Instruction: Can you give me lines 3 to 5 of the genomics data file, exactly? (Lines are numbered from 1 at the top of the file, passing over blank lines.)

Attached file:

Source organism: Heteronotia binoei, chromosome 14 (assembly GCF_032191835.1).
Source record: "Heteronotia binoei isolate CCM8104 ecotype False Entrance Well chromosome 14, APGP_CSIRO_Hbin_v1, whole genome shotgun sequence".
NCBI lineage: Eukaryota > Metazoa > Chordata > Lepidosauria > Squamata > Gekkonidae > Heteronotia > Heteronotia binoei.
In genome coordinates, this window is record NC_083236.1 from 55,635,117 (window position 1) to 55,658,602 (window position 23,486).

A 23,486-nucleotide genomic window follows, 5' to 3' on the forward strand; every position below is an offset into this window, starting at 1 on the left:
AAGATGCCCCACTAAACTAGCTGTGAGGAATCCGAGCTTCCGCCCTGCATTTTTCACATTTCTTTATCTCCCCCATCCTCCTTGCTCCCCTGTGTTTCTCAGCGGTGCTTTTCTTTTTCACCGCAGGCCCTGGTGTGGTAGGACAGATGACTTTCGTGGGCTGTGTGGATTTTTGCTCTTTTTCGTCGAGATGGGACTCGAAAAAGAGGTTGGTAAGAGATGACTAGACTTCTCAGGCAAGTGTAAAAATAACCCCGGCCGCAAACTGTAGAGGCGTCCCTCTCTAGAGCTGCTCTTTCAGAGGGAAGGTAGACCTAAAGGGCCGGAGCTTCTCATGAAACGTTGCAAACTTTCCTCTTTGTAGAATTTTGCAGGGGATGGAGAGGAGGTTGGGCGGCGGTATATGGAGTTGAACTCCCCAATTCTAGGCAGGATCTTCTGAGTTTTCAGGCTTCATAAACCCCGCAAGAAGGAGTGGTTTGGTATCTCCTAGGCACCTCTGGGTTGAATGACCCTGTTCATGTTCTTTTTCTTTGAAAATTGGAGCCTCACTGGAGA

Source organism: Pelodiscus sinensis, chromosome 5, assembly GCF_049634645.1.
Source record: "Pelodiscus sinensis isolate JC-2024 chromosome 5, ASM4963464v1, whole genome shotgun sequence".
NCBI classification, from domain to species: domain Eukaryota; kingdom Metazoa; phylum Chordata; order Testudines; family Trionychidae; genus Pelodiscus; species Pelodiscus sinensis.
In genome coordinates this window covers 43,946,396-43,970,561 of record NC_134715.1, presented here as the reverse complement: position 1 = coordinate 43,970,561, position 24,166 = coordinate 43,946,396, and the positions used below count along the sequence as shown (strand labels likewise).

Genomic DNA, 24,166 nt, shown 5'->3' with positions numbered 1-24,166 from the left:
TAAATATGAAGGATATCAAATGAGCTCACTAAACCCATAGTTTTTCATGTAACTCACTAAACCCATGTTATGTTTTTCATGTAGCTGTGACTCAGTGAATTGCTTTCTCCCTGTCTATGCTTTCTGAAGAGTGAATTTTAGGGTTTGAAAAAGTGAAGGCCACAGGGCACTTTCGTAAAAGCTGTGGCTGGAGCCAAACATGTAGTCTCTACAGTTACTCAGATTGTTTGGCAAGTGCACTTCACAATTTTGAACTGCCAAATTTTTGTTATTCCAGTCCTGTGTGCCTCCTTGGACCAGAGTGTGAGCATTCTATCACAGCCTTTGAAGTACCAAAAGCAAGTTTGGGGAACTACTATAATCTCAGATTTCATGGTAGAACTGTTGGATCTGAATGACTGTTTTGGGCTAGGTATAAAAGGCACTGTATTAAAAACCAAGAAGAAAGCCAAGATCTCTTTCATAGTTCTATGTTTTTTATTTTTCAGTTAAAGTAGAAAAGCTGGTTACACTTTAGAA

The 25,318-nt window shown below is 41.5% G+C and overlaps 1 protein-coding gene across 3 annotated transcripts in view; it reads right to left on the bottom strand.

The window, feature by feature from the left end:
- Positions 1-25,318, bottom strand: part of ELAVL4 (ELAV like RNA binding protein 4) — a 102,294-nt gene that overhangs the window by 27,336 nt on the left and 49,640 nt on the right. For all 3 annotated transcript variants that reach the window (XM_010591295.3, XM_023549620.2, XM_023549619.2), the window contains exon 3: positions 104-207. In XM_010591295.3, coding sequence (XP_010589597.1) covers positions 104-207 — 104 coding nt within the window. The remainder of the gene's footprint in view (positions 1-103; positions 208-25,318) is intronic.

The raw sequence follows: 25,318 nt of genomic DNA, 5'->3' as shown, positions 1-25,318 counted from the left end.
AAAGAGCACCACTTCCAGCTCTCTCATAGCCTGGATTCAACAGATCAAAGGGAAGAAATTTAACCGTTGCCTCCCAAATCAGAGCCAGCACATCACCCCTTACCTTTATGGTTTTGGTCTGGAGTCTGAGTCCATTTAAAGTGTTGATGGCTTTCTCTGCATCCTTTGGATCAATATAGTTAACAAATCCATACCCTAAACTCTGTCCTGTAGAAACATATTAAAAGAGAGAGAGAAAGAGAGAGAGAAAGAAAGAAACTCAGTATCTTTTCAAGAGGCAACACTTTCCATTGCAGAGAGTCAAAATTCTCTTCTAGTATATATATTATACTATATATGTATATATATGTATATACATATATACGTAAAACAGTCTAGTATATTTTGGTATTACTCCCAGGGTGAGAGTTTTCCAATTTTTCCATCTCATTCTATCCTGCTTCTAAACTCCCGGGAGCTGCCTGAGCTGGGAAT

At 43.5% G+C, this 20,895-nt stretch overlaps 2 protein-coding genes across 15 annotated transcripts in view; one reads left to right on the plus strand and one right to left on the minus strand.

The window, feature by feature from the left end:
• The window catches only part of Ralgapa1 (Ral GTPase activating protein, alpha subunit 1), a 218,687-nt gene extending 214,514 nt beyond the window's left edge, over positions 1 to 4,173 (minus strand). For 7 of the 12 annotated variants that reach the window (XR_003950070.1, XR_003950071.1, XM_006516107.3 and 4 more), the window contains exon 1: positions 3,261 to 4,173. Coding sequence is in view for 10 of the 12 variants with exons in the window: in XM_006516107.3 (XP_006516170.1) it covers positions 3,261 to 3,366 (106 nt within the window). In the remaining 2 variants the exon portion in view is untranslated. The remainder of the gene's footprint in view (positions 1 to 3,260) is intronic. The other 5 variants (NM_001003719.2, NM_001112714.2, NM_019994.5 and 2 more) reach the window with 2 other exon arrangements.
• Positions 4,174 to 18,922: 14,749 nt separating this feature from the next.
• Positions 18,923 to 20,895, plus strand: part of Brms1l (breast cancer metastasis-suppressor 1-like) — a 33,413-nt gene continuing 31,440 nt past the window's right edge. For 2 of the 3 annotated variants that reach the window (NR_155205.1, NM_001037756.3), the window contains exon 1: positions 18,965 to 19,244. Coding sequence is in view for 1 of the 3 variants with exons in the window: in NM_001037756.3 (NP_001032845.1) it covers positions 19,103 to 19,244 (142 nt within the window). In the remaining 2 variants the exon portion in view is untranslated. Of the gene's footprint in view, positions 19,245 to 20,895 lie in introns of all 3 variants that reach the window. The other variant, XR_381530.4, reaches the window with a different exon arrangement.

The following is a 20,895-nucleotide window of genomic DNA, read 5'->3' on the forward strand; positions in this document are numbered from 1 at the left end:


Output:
NCBI lineage: Eukaryota > Metazoa > Chordata > Lepidosauria > Squamata > Gekkonidae > Heteronotia > Heteronotia binoei.
In genome coordinates, this window is record NC_083236.1 from 55,635,117 (window position 1) to 55,658,602 (window position 23,486).

A 23,486-nucleotide genomic window follows, 5' to 3' on the forward strand; every position below is an offset into this window, starting at 1 on the left: